First, by conjuring an indelible image in the reader’s mind of what they might see swimming over a coral reef, the authors draw the reader into their narrative—right at the beginning of the paper. They invite the reader to imagine themselves making first-hand observations of a coral reef and coming to the logical conclusion that such reefs keep up with rising sea level by gradually growing upward, adding layer upon layer of coral material with each successive generation. This visual description effectively sets forth the assumption held by many researchers that gradual growth of corals explains how they develop vertically in concert with rising sea level—an assumption that the authors are about to challenge. Using sensory language (swimming) and a narrative perspective that includes the reader (“it’s not difficult to imagine”, “what you see”) are two ways to turn expository writing into narrative writing (Hillier et al., 2016).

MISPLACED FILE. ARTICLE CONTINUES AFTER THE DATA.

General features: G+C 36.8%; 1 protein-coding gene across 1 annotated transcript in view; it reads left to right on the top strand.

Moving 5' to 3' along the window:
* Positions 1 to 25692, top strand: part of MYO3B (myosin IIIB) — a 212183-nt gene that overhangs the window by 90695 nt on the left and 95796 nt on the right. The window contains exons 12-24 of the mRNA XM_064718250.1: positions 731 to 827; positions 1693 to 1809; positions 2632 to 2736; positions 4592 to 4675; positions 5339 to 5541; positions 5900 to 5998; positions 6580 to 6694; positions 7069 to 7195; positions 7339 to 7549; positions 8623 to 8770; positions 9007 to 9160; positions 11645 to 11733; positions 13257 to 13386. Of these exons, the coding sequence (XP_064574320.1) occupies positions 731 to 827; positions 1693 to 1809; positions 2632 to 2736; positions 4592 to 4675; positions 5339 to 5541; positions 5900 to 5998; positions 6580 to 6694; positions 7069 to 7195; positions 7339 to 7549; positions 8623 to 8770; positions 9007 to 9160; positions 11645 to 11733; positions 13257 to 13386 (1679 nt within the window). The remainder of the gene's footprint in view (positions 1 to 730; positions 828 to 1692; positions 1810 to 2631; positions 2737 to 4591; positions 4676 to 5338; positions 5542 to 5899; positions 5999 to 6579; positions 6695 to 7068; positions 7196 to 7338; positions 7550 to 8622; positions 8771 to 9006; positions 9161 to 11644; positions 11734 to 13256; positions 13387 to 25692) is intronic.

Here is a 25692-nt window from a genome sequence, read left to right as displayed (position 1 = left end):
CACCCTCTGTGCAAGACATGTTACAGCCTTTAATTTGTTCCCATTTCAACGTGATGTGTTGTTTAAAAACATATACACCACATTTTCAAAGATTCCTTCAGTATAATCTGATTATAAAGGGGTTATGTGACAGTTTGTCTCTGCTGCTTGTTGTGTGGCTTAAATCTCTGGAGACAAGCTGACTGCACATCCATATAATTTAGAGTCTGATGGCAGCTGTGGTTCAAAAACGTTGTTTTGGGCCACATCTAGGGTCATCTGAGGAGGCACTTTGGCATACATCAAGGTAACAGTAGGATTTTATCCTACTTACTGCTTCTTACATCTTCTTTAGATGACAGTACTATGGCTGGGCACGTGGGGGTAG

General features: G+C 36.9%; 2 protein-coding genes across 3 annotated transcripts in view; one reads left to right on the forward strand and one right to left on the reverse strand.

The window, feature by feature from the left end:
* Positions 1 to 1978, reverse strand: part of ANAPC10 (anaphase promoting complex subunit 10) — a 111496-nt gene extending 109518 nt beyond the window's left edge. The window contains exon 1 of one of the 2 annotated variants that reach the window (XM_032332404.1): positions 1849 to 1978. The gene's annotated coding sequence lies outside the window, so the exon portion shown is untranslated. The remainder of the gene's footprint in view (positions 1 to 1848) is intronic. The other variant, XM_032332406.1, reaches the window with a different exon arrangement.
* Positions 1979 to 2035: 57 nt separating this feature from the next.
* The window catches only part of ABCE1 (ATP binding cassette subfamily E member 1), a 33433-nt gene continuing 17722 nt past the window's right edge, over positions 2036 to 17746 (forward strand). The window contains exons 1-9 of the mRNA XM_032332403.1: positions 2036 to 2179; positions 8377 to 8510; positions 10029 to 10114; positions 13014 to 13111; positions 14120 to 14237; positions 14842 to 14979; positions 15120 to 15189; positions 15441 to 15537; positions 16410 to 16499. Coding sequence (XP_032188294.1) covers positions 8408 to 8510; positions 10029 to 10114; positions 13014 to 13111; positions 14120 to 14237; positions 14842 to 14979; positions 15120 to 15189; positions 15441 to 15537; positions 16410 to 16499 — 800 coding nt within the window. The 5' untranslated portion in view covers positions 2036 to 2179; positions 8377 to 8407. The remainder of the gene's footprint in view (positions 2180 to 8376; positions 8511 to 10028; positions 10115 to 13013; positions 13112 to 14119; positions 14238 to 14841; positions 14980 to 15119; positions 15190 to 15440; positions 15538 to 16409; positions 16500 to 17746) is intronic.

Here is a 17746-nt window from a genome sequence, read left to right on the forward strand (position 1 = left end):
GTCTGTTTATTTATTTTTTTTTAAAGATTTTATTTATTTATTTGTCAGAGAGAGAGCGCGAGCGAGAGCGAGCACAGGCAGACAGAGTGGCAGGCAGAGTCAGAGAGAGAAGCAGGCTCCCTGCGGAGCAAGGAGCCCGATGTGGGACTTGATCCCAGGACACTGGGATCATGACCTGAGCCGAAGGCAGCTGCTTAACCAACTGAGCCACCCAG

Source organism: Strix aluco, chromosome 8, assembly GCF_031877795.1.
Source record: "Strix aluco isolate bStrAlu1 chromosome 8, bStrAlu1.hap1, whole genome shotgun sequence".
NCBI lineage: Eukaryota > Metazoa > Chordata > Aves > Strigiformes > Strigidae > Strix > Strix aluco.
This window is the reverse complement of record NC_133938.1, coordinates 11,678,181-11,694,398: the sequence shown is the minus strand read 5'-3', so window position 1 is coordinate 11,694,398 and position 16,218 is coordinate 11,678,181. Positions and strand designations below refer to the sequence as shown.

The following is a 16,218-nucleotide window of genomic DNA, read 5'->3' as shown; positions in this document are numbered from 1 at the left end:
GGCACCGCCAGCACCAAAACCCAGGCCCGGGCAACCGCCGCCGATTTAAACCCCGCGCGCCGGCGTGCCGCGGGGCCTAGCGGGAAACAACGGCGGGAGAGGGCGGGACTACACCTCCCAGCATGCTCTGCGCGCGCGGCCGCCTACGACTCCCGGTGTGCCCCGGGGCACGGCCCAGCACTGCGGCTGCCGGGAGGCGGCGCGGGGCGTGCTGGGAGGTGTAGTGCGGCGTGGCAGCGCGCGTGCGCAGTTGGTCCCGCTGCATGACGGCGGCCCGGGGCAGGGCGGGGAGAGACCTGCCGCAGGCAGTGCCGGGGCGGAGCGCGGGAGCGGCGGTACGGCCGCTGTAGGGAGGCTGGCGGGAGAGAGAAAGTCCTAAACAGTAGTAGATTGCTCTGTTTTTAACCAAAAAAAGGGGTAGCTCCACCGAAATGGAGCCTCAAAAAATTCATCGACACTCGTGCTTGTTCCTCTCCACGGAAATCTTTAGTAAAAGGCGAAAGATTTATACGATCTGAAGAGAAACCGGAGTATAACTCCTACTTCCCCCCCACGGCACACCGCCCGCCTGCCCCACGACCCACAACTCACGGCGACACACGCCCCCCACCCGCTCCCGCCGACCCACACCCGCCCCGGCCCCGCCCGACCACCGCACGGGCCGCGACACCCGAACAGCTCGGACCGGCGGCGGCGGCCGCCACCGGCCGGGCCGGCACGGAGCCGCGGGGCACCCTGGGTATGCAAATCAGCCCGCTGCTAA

Second, these first sentences articulate a conflict to be resolved, which is a key move in crafting a scientific story and is a great way to pique the reader’s curiosity and keep them reading. The story conflict in a paper might be explicitly stated or just implied. In the coral reef paper, the conflict is between what previous observers have assumed and what the authors think is really going on. The conflict sets the stage for the rest of the scientific story. The authors then proceed to describe how they tackled the problem (Methods), what they found (Results), and what it means (Discussion).
Third, the initial sentences in this paper effectively prepare the reader for an alternative explanation for vertical reef development, i.e., hurricanes play a role in reef development through non-biogenic depositional processes. And the authors accomplish this preparation by stating their idea after first acknowledging the validity of the traditional viewpoint: